community

Episode 02 with Maggie Cawley

Episode 02 with Maggie Cawley 900 450 Nowhere Podcast

Maggie Cawley joins as a guest in this episode. Maggie is the Executive Director for OpenStreetMap, a nonprofit collaborative project to create an editable geographic database of the world. Anyone with an email address can edit this map. The goal is to try and build the best, most comprehensive map of the world.

OpenStreetMap has become a resource for people all over the world for analysis, to inform decision making, and allowing local participants to show the important features of where they live. Over 20,000 companies like Craigslist, Amazon, and Uber use OpenStreetMap.

About a year before recording this podcast episode, Maggie was contacted by park rangers concerned about the use and overuse of specific paths that were being perceived as trails based on information provided by OpenStreetMap. She used this opportunity to start a wider discussion on bringing awareness to this issue.

Maggie now has a working group with land managers, mappers, outdoor enthusiasts, and soil experts who are volunteering their time to work together and find a solution. This situation has highlighted the emphasis for adding the necessary metadata—for example, not just that there is a trail, but the features of the trail. As they work towards a solution, Maggie hopes educational resources will be available moving forward.

Listen to the episode here:

Episode 01 with Will Cadell

Episode 01 with Will Cadell 900 450 Nowhere Podcast

In this episode we’re joined by Will Cadell. He is the founder and CEO of Sparkgeo, which is a geospatial partner for some of the biggest technology brands in the world. Will sees geospatial work as a community practice because it touches so many different people.

Sparkgeo recently worked with Arturo, who is in the insurance space. A large part of their work includes evaluating roof properties, and Sparkgeo worked with their team to help them make these evaluations even quicker and more effectively.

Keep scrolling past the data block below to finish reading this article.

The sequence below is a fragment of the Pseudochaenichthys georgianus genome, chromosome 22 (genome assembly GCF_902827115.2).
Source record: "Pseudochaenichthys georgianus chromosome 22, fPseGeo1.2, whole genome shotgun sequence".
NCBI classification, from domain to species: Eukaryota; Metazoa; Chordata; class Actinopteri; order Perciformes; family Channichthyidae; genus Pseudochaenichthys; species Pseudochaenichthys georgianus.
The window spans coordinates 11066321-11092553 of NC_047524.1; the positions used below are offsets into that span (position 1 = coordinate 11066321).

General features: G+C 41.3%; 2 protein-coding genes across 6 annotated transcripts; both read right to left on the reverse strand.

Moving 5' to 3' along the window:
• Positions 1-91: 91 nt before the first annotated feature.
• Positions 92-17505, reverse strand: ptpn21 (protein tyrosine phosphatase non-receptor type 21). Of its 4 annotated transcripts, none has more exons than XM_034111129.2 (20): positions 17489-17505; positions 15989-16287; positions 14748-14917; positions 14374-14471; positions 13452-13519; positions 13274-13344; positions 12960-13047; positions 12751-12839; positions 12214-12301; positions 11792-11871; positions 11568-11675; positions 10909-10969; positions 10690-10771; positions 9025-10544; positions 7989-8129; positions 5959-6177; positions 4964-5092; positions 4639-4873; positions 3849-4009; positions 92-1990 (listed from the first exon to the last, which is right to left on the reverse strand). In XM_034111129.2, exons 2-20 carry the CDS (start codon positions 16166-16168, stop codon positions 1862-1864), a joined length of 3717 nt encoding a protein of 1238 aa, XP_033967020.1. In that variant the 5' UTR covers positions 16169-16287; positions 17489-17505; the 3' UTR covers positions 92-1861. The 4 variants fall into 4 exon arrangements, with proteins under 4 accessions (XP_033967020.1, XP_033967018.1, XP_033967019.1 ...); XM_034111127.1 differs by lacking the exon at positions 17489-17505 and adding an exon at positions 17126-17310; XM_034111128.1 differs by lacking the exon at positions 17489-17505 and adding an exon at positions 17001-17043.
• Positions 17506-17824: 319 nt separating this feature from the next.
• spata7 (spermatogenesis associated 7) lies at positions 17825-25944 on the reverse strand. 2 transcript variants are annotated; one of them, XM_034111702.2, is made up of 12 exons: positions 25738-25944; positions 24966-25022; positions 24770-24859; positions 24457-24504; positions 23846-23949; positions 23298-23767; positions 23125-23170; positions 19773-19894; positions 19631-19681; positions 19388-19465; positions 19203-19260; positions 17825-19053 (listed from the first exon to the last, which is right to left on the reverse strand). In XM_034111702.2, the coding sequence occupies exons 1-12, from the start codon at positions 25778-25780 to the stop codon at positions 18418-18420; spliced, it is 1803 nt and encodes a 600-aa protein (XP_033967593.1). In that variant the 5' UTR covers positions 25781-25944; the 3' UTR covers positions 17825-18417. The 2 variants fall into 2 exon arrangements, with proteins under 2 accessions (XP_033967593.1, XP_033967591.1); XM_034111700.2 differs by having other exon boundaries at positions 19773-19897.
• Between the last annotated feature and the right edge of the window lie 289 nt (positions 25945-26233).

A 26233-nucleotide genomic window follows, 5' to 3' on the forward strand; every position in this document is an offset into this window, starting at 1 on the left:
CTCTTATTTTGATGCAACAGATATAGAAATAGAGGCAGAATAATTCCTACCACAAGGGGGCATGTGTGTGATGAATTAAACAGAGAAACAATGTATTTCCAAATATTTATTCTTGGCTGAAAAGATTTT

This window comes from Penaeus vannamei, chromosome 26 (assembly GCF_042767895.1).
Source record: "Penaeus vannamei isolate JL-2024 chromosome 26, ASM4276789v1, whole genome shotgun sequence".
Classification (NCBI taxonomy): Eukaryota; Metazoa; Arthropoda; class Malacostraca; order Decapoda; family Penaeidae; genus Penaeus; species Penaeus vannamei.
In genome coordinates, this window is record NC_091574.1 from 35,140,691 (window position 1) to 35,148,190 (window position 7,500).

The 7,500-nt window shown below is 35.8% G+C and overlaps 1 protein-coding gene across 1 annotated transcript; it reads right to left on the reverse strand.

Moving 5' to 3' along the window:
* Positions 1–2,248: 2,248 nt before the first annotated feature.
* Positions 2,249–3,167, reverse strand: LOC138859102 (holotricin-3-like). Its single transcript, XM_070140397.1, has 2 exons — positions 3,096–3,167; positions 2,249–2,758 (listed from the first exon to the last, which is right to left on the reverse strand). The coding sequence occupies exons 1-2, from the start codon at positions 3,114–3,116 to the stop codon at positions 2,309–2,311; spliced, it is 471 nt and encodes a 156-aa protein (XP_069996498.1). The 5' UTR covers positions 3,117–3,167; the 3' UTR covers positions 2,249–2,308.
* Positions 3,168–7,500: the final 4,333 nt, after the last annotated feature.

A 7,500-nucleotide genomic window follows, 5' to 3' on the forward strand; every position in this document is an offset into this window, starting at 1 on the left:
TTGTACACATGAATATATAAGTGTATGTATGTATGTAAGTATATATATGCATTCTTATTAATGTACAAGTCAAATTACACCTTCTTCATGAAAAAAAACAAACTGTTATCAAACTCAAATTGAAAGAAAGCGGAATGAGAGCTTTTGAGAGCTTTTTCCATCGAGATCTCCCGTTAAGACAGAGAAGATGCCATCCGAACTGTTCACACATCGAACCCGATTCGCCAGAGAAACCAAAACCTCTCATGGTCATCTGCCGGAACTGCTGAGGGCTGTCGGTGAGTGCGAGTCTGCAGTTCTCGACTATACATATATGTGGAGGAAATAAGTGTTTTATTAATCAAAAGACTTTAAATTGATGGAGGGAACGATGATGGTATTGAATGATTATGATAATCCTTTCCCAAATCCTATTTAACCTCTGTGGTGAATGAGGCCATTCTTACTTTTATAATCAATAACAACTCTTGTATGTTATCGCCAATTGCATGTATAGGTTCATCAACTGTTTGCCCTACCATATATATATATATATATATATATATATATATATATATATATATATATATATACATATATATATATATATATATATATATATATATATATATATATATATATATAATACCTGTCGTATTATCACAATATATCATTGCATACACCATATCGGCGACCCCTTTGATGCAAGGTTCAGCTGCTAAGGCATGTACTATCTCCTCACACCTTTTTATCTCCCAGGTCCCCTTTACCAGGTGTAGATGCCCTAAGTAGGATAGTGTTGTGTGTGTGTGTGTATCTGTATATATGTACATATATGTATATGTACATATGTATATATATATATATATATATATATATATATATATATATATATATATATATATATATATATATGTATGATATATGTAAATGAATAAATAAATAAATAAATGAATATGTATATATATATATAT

Will is very interested in open data, and he values the accessibility of sharing information. That said, open data does reveal more than you think. Having structure in the data is key, but this begs the question: whose internal values are going to be reflected in the data when they decide how to structure it? Data is opinionated—and this idea can be difficult to get around.

Being able to use geospatial technology can play an important role in protecting people from natural disasters like landslides, floods, and fire. The data shows there is a link between a high fire severity index and flooding. Fires can inhibit an environment’s ability to absorb water. These extreme fluctuations are connected, as one event can lead to another. Read more about the data on SparkGeo’s blog.

Imagine if you were buying a home. Wouldn’t you want to know how at risk your area was for wildfires and flooding, especially amid the climate changes we’re experiencing? This is an example of how geospatial technology can be applied to help everyday people.

Listen to the episode here:

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